Hyper-Reality-Hacking With Bucharest Photographer Mihai Barabancea

Romania is a country that just never seems to get good press. The historical depiction of post-Ceausescu Romania in the international media has evolved from the images of bastard street children roaming its urban centres while sniffing glue, to the impending migration bomb, to a stable yet dysfunctional member of the European Union, where hundreds of webcam girls live. For whatever reason, Romania is a source of anxiety for Western Europeans. The very name of the country denotes all Western sexual, economic, and sanitary traumatic fantasies. It is these very beautiful, yet dark and twisted fantasies that Mihai Barabancea‘s work embodies.

The Bucharest-based photographer has published two highly controversial books – Overriding Sequence (2014) and Sarutul/ The Kiss(2017) – which capture a grotesque and overwhelming sense of emotion. Barabancea’s photos showcase drug users, prostitutes, and homeless subjects largely in moments of shock. His guerilla-style photography does not focus on beautifying the circumstances but captures the essence of the moment instead. Despite the surreal nature of the photography, his work has a factual quality, with its use of film and coarse framing. It is simultaneously both sickening and liberating.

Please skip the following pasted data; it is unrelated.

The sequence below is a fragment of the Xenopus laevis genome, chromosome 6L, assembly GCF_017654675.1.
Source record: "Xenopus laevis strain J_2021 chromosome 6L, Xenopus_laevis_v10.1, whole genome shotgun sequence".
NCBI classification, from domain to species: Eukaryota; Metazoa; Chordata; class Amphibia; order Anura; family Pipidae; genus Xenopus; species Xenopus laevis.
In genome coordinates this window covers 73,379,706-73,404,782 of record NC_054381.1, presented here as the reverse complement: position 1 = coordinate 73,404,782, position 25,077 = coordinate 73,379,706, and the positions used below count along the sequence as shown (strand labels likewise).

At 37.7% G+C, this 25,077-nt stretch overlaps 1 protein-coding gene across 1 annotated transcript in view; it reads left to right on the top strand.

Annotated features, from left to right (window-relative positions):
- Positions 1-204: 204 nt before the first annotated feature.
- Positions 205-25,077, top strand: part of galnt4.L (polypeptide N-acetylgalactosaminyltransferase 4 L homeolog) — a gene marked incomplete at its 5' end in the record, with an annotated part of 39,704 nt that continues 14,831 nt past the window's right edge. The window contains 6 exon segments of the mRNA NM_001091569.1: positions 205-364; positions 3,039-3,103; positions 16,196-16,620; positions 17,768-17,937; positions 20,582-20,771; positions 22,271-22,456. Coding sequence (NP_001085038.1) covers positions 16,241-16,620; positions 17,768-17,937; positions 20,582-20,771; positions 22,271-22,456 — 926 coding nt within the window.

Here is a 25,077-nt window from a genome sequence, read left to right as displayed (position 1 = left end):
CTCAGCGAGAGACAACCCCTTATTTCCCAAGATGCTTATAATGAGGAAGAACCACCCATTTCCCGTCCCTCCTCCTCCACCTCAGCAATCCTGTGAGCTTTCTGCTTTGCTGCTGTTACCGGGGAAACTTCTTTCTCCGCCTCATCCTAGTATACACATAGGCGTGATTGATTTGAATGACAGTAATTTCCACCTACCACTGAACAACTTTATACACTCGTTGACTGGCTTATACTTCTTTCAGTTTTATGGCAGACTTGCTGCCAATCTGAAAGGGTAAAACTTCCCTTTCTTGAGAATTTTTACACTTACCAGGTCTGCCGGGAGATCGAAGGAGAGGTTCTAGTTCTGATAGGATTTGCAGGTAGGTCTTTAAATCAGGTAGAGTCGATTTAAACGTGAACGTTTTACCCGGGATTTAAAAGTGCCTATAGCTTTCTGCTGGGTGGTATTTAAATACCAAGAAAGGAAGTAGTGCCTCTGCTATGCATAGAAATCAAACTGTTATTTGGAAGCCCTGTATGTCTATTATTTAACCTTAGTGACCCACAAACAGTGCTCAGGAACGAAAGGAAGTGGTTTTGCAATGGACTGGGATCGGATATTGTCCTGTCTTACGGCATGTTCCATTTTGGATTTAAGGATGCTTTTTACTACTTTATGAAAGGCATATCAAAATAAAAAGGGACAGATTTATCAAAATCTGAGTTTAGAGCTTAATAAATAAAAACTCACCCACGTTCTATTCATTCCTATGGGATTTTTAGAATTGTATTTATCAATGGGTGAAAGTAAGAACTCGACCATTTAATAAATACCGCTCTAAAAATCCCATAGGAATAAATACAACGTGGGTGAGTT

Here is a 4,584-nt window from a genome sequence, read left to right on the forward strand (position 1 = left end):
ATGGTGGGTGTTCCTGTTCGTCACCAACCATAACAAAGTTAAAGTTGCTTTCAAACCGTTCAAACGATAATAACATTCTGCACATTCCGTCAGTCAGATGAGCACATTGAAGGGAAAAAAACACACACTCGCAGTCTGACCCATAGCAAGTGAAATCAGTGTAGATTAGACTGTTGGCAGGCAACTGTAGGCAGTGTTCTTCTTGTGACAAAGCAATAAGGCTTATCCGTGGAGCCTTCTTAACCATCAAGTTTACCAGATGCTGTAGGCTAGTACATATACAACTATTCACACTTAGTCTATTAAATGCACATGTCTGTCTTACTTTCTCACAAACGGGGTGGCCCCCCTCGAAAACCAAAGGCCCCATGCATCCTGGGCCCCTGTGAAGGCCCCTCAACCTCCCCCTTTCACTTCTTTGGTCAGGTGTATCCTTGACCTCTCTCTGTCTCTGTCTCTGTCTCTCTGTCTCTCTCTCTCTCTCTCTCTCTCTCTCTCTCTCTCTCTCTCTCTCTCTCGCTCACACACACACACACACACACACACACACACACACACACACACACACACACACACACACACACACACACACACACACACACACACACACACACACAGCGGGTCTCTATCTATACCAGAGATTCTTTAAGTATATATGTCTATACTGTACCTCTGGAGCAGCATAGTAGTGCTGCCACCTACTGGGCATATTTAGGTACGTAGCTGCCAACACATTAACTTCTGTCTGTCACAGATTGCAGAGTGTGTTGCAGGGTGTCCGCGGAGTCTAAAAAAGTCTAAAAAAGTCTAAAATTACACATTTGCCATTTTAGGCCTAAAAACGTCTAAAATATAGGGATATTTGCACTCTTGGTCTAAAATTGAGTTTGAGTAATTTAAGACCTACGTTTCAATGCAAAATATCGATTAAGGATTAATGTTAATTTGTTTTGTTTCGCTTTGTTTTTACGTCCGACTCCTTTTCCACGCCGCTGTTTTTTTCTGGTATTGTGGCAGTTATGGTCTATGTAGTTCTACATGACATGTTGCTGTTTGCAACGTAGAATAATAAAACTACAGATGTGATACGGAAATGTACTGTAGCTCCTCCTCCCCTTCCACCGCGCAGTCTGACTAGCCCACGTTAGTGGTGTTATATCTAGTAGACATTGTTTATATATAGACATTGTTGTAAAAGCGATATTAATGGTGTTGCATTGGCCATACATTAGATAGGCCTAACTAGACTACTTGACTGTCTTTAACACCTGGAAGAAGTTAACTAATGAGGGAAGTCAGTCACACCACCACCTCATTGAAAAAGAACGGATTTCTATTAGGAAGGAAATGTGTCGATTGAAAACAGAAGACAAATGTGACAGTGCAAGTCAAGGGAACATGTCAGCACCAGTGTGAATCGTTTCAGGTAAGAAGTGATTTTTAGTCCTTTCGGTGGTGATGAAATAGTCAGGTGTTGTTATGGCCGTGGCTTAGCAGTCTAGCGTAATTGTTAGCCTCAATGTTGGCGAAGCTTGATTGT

Perhaps due to its visceral quality, Barabancea work could be accused by some of sustaining the negative image of Romania. However, I believe his work operates more similarly to a Rorschach test, which reveals others’ presumptions of Romanian culture. Speaking to Barabancea, you slowly realize that he is not fetishizing the poverty and depravity that his work captures. He is not simply observing his protagonists’ environment, but as an ex-drug user himself, he understands how it is to be desperate and what it means to hurt. Reading back on his other interviews and speaking to him, he shows himself to be earnest, kind and charming. With this, I cannot help but believe his work has a much greater degree of empathy and love than I initially believed. Barabancea offers far more than just another depiction of squalor- it is way more complex than I am ready to presume.

 

 

With your first book in particular, your depiction of Romania is rather visceral and perhaps a shock to many from outside the country. Clearly, anyone who has been to Romania knows this only represents one face of society. Did you feel that individuals responded to your book differently in Romania compared to those outside the country? 

Of course, the images are a particularly extreme type of reality. Remember in Predator 2, where there is a scene in the slaughter house where some stealth soldiers are trying to hunt the predator but he can’t see them? He flips through different light filters (X-Ray, thermal view, infrared), and he finally spots them through changing his vision.